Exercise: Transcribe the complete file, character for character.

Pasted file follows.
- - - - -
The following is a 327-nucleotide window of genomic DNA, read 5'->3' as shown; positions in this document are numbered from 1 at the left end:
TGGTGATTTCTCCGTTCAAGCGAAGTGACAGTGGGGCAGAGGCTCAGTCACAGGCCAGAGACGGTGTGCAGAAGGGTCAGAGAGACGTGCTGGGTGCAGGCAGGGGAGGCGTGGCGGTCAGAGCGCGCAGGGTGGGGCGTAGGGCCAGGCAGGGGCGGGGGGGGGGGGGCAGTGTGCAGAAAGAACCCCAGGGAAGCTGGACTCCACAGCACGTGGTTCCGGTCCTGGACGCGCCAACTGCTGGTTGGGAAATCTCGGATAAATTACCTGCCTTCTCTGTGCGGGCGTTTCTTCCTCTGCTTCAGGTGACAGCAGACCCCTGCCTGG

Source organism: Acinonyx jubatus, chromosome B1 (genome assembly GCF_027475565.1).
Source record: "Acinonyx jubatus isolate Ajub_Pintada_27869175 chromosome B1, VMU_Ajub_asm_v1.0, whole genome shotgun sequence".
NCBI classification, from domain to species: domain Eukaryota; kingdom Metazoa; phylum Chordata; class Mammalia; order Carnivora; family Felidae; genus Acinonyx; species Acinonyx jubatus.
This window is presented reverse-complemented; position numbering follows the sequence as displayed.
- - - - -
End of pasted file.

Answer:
The following is a 327-nucleotide window of genomic DNA, read 5'->3' as shown; positions in this document are numbered from 1 at the left end:
TGGTGATTTCTCCGTTCAAGCGAAGTGACAGTGGGGCAGAGGCTCAGTCACAGGCCAGAGACGGTGTGCAGAAGGGTCAGAGAGACGTGCTGGGTGCAGGCAGGGGAGGCGTGGCGGTCAGAGCGCGCAGGGTGGGGCGTAGGGCCAGGCAGGGGCGGGGGGGGGGGGGCAGTGTGCAGAAAGAACCCCAGGGAAGCTGGACTCCACAGCACGTGGTTCCGGTCCTGGACGCGCCAACTGCTGGTTGGGAAATCTCGGATAAATTACCTGCCTTCTCTGTGCGGGCGTTTCTTCCTCTGCTTCAGGTGACAGCAGACCCCTGCCTGG

Source organism: Acinonyx jubatus, chromosome B1 (genome assembly GCF_027475565.1).
Source record: "Acinonyx jubatus isolate Ajub_Pintada_27869175 chromosome B1, VMU_Ajub_asm_v1.0, whole genome shotgun sequence".
NCBI classification, from domain to species: domain Eukaryota; kingdom Metazoa; phylum Chordata; class Mammalia; order Carnivora; family Felidae; genus Acinonyx; species Acinonyx jubatus.
This window is presented reverse-complemented; position numbering follows the sequence as displayed.